A transmission is much like an insect... it has an exterior skeleton (exoskeleton) or case. Cases vary, but they all contain the passageways for fluid (blood) to flow, and the strength to hold it together. Various parts are replaceable (bushings for example)... and some can be repaired if they wear out (like hip replacement surgery). Interesting comparison, no ? ok ok I'll stop, maybe.
When I build a tranny the first thing I do is to make sure my soon to be built transmission case is clean, the passages blown out and any bushings that need it, replaced. If there is an case upgrade that is applicable I will add it. I degrease, sandblast (!) pressure wash and then paint them (vanity thy name is trannie)...pick your color.... most of mine are black or silver. In the case of this 4R70W.... here is the finished case result:
This is a good time to examine the 4R70W transmission case. I was impressed that there are so many pressure taps..... I like that idea. On the passenger side there are 3 mid ships
each labelled. (I added the black magic marker for the pix) a closer view shows:
TV is synonymous with EPC.... at the back of the case on the passenger side is one more
I didn't have my glasses (getting old is a bitc*, ya know) so kinda mooshed up the application of the black on this lettering, but this is the direct clutch tap on the '98 case (more on that later).... here it is closer up.... (stop laughing I have 20/20 vision.... after 4 feet. Wait til YOU turn 50!)
On the drivers side there is a line tap (canya tell I had my glasses for this one?)
I like the idea of being to check pressures at a number of points in the system. I rag on FORD engineers at times, but this one is a definite thumbs up!
Ok... how to explain this.... (DEEP BREATH) IF you are taking apart a 4R70W.... MAKE SURE you remove the OUTPUT SHAFT SPEED SENSOR before you remove the guts. If you do not, you will destroy it.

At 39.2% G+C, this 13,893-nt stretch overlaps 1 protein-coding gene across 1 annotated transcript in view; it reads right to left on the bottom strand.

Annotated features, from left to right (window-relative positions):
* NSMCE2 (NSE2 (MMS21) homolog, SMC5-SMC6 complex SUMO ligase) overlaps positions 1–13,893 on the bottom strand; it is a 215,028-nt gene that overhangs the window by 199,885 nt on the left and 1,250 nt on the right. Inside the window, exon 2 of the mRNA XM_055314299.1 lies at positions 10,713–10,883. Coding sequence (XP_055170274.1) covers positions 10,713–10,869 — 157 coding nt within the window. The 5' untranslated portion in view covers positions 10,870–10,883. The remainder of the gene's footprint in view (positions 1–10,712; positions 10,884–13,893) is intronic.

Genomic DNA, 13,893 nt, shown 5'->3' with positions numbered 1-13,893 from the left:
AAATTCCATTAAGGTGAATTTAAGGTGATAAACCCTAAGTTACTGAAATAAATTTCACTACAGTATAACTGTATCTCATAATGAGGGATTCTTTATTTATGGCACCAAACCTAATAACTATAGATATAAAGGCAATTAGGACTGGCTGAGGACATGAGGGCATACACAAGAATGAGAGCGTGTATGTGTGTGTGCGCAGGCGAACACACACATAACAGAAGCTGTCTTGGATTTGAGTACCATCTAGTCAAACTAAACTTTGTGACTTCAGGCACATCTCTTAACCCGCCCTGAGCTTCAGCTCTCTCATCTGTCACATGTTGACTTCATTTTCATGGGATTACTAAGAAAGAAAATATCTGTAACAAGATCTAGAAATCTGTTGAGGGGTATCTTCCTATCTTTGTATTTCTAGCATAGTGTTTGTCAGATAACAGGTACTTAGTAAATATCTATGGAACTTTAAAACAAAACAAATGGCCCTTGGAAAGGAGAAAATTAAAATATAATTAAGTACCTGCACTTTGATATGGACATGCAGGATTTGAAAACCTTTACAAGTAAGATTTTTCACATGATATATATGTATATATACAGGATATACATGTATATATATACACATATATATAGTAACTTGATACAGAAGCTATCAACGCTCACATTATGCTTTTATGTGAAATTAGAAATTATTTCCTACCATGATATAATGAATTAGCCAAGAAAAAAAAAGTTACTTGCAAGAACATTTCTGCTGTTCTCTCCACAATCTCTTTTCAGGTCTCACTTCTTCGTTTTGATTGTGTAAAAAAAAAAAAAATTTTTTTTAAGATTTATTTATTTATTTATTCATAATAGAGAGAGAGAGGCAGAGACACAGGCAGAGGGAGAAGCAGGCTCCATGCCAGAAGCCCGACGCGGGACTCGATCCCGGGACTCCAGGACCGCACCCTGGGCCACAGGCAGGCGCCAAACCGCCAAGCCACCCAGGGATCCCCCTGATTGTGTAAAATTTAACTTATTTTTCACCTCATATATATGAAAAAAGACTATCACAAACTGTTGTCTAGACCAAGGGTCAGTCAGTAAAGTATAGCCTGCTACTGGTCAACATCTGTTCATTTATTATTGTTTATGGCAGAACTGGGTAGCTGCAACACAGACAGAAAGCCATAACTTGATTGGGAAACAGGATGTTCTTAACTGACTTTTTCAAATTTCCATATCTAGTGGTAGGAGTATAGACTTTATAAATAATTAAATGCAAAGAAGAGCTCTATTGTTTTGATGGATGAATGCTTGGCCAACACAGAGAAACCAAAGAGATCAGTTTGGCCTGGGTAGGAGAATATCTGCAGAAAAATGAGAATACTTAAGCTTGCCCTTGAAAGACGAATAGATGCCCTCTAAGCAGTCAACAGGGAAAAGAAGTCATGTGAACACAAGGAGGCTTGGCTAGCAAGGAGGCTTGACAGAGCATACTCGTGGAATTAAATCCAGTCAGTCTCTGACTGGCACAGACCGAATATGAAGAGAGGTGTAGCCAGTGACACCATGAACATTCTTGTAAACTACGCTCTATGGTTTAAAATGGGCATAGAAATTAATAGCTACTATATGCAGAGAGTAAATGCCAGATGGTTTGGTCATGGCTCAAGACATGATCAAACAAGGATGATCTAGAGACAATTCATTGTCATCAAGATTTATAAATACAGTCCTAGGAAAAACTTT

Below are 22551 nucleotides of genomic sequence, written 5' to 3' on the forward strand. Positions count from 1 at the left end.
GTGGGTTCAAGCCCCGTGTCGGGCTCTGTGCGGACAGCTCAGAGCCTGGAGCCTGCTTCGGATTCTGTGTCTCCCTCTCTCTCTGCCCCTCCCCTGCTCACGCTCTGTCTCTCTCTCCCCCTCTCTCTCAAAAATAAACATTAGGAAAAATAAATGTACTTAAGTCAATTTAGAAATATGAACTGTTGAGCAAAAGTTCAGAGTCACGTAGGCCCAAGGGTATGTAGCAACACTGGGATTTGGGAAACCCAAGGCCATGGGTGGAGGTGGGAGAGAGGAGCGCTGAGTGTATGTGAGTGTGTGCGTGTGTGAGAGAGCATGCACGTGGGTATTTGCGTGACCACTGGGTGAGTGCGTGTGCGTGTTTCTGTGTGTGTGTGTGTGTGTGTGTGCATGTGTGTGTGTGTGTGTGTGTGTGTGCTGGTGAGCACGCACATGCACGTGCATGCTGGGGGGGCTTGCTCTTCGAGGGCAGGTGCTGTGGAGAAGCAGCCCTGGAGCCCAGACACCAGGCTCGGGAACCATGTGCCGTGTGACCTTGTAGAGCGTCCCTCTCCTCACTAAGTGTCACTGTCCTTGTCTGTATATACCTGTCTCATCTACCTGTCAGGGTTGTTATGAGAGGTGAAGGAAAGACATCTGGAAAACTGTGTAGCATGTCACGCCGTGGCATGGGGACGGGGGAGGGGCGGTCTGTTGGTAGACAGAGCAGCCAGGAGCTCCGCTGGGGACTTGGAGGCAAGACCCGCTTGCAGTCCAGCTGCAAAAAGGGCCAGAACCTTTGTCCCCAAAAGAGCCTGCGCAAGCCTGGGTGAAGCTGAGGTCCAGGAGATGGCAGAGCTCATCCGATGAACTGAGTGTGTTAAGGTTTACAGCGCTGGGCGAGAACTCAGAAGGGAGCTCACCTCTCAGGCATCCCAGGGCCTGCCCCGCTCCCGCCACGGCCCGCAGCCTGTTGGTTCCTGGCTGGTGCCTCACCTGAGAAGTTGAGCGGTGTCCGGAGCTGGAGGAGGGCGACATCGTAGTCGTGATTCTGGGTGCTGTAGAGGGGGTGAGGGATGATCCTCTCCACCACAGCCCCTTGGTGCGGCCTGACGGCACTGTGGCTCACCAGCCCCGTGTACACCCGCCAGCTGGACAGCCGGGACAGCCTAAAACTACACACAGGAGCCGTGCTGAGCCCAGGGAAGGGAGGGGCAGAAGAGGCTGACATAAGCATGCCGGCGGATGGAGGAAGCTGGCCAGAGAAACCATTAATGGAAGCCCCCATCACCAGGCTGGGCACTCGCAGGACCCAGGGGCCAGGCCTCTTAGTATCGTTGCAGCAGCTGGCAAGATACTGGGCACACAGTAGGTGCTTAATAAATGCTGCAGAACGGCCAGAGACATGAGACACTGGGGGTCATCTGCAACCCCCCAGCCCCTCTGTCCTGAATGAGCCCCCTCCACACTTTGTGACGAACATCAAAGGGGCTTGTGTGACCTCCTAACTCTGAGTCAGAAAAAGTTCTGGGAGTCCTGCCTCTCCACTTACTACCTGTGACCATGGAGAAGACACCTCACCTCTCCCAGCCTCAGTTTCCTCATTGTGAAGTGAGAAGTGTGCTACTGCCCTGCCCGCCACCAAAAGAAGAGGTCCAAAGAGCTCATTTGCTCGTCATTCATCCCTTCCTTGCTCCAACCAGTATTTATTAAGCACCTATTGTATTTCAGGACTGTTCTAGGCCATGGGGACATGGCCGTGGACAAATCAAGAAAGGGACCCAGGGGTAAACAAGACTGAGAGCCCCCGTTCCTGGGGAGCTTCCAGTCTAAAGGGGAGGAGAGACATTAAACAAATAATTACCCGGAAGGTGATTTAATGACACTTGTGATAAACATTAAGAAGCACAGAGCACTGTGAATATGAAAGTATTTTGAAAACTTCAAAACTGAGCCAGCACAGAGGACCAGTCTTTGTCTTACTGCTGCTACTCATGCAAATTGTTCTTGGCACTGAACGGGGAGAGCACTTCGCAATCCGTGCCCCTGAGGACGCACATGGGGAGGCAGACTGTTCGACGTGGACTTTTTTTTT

"Case" in point. Here is the sensor in the case... was it removed and replaced by the disassemblers (I did not disassemble this one) or left in place?
(ok ok I knew because I removed it to sandblast and paint, but YOU do not know! Neener neener. Ok ... enough suspense and drama....here it is out...
Yep, BUSTED. Like lighting fire to a $20 bill. (DOH!) No reason for this. So if you are disassembling your 4R70W, REMOVE THIS FIRST BEFORE TAKING ANYTHING OUT OF THE CASE !!!!!!!!!!!!!!!!!!!!!!!!!!!!!!!!!!!!!!!!!!!!!!!!!!!
Another pic of this unnecessary damage
Oh and the reference to '98? How do I know? Well on the spine of the trannie (don't you just love how I anthropomorphize transmissions?) there is a casting number...
I am gonna take a wild guess that is the year (not the max speed). If there is any doubt, go look up the FORD part number:
Our project case, is READY!!! I'm buyin the beer this time.
Next up... sub assemblies..... one at a time. Guts ball.
Picked up some new parts... interesting comparisons. Remember the sun gear (input) shell? Well compare it to a new one...
And the lug that was worn (I have one much worse than the one I showed before).... well here is a reman'd one...
I have been told that they repair these by mig welding hard steel onto them and grinding them, that they are even better once done that way as the wearing surfaces are harder... here is evidence of the truth of the method, anyway...
Then they put a new interior in the drum. These vertical slots are where the steels ride... over time they can make indents in the smooth columns and not ride up and down as they should during application and release.... like I said, this is a new one in a reman'd drum....the drum was $65. It is FORD part No. _______________.